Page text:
Jay Am­brose: For bet­ter health, run from Bernie

Calhoun Times - - FRONT PAGE -

The so­cial­ist threat best known as Sen. Bernie San­ders wants a sin­gle­payer health care sys­tem, and here is what that means: adding mon­strously to our un­be­liev­able en­ti­tle­ment debt, en­dan­ger­ing the econ­omy, do­ing away with our free­dom to choose our own health care plan and help­ing to make our fu­ture a flop.

It is all very sim­ple, you see, be­cause you get rid of health in­sur­ance com­pa­nies and let the gov­ern­ment take over and then do what it does best: spend money to the point of cri­sis. You will get ev­ery­thing free — no co-pays, no pre­mi­ums, no de­ductibles — ex­cept that you won’t. There is this thing called taxes, re­mem­ber?

The Ur­ban In­sti­tute, tak­ing a look at an ear­lier San­ders ad­ven­ture into this mind­less utopi­anism, fig­ured the cost would be about $3 tril­lion a year be­cause, well, ev­ery­thing would be cov­ered for ev­ery­one. So that comes to more than $30 tril­lion over a decade, and the taxes San­ders had in mind? They would come to $15 tril­lion, the in­sti­tute con­cluded.

San­ders, dur­ing his cam­paign, was fig­ur­ing on tax­ing just about all in­come at least 2.2 per­cent to pay the bills that would be low­ered whether the hos­pi­tals, clin­ics, drug com­pa­nies and doc­tors liked it or not. Em­ploy­ers? Hand over 6.4 per­cent, please. And San­ders’ hated rich? Get ready to wan­der around home­less, ladies and gen­tle­men, at least if the plan doesn’t get as much as needed, and it wouldn’t have.

What­ever tax ideas he set­tles on this time around, they won’t be enough un­less in­come is more or less for­bid­den, and the next so­lu­tion, of course, will be ra­tioning. Even though San­ders is call­ing his plan Medi­care for all, you can fig­ure the el­derly who get most of it now will get less of it un­der this scheme. Some peo­ple, af­ter all, are go­ing to have to get less care, and the el­derly have lived a long time and tend to be those cho­sen for sac­ri­fice in such schemes.

It might be noted, too, that less money to hos­pi­tals, doc­tors and drug com­pa­nies will also mean fewer hos­pi­tals, doc­tors and life­sav­ing drugs, which the dreaded Big Pharma pro­duces more than any­one else in the world. The squeeze will be on, and you just may have to wait in line un­til death ren­ders pa­tience.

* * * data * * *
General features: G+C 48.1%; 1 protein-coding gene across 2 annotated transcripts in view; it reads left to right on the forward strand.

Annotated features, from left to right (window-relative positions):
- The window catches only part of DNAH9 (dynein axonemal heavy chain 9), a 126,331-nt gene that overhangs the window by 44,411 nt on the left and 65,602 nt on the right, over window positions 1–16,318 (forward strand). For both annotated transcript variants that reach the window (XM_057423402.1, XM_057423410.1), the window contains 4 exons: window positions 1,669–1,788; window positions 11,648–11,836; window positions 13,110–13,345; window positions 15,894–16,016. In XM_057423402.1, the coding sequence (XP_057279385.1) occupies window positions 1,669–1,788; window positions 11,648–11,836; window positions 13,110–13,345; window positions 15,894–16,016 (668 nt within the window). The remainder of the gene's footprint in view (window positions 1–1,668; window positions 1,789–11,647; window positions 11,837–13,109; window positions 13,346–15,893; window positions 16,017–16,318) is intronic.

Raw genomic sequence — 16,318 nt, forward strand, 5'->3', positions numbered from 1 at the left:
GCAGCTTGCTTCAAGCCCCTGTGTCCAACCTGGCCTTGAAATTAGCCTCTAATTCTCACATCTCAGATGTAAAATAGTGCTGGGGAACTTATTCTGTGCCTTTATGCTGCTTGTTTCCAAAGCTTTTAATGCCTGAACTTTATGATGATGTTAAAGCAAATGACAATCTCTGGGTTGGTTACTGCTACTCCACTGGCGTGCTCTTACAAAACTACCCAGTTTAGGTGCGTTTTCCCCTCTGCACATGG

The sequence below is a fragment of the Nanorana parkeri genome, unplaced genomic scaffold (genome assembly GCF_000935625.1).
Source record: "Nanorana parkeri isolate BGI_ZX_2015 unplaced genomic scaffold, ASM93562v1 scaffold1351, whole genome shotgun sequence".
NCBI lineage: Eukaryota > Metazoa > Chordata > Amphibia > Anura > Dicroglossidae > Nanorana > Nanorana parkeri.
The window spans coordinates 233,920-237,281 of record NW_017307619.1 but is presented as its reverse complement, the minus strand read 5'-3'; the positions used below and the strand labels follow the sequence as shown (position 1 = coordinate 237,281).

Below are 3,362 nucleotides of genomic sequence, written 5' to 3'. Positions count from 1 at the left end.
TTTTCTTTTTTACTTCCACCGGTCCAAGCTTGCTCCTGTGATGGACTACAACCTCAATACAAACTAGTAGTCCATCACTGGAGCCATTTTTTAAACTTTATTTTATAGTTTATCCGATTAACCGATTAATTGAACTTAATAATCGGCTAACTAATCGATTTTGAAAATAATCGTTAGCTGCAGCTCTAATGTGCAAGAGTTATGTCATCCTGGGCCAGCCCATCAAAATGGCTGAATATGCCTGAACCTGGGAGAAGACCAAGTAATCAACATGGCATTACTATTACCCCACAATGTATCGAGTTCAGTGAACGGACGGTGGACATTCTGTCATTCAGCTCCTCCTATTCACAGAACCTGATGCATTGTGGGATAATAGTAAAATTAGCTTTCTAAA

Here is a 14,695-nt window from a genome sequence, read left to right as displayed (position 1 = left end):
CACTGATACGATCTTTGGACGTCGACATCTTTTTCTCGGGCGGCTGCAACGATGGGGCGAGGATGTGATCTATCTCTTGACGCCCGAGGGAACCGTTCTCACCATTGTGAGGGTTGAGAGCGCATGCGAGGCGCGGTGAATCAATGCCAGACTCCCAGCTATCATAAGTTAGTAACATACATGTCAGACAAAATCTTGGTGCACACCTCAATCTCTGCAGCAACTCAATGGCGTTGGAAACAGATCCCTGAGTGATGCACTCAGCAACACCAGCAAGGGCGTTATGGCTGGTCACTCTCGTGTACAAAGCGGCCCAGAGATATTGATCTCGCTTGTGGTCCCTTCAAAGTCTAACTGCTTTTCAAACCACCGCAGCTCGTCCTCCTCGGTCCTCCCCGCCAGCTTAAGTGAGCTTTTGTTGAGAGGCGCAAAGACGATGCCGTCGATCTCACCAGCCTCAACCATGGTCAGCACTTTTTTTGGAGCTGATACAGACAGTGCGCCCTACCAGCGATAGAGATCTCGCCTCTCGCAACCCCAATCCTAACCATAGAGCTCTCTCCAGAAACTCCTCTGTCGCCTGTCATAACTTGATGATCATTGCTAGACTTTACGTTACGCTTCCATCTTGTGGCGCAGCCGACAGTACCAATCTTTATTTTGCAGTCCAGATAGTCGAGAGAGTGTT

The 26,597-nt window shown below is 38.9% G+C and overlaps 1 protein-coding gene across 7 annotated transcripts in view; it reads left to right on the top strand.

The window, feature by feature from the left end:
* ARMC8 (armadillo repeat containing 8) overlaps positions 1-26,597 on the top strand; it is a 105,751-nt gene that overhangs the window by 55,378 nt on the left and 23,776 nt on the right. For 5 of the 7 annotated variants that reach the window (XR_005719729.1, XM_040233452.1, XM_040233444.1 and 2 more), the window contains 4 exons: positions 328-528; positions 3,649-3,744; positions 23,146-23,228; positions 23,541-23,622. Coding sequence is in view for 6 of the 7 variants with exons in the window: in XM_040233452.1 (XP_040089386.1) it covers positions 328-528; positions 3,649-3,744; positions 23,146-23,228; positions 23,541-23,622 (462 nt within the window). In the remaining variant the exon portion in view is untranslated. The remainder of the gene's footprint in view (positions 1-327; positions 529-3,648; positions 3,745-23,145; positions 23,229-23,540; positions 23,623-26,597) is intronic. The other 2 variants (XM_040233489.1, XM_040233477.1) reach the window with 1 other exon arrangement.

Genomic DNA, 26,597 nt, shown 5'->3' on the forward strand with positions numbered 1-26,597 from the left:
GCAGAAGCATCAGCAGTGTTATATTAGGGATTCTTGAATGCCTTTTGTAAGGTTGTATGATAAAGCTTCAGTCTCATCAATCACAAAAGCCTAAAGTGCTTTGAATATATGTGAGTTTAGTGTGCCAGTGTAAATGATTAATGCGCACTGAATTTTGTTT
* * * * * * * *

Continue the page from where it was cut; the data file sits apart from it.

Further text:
Keep in mind, by the way, that So­cial Se­cu­rity, Medi­care and Med­i­caid are al­ready adding enor­mously to our na­tional debt, de­spite ref­er­ences to tech­ni­cal is­sues that ob­scure the fact. By 2026, our en­ti­tle­ments, joined with the in­ter­est on the debt, will con­sume ev­ery cent of fed­eral tax rev­enues if left un­ad­justed, ac­cord­ing to the Con­gres­sional Bud­get Of­fice.

Still, sup­posed free­bies win elec­tions, politi­cians tend to be op­por­tunists and 16 con­fused Democrats are al­ready hold­ing the so­cial­ist’s hands on a dis­as­ter that would make Oba­macare look like a suc­cess.

Ob­vi­ously, it has been no such thing. The Democrats made it im­pos­si­ble for in­sur­ance com­pa­nies to make an ad­e­quate profit in the pro­gram, de­ductibles and pre­mi­ums went way, way up, com­pa­nies dropped out, and the call was for sub­si­dies on top of sub­si­dies on top of sub­si­dies.

The Repub­li­cans also have a lot to an­swer for. They were neg­li­gent over the years in not com­ing to terms on work­able so­lu­tions, al­though they fi­nally con­sid­ered a Sen­ate mea­sure that would then have gone to a con­fer­ence with the House with all kinds of right an­swers con­ceiv­ably emerg­ing. A vote by Sen. John McCain in­ex­cus­ably ruled out that pos­si­bil­ity.

Some alert GOP se­na­tors and House lead­ers, how­ever, are at it again, with the chance of com­ing up with some­thing solid. That could be cru­cial in pre­vent­ing San­der­sstyle think­ing that could give us both health and eco­nomic tragedies through the be­lief that noth­ing good ever hap­pens with­out ever big­ger, more ex­pen­sive, more in­tru­sive gov­ern­ment that ac­tu­ally does the op­po­site of what it prom­ises.

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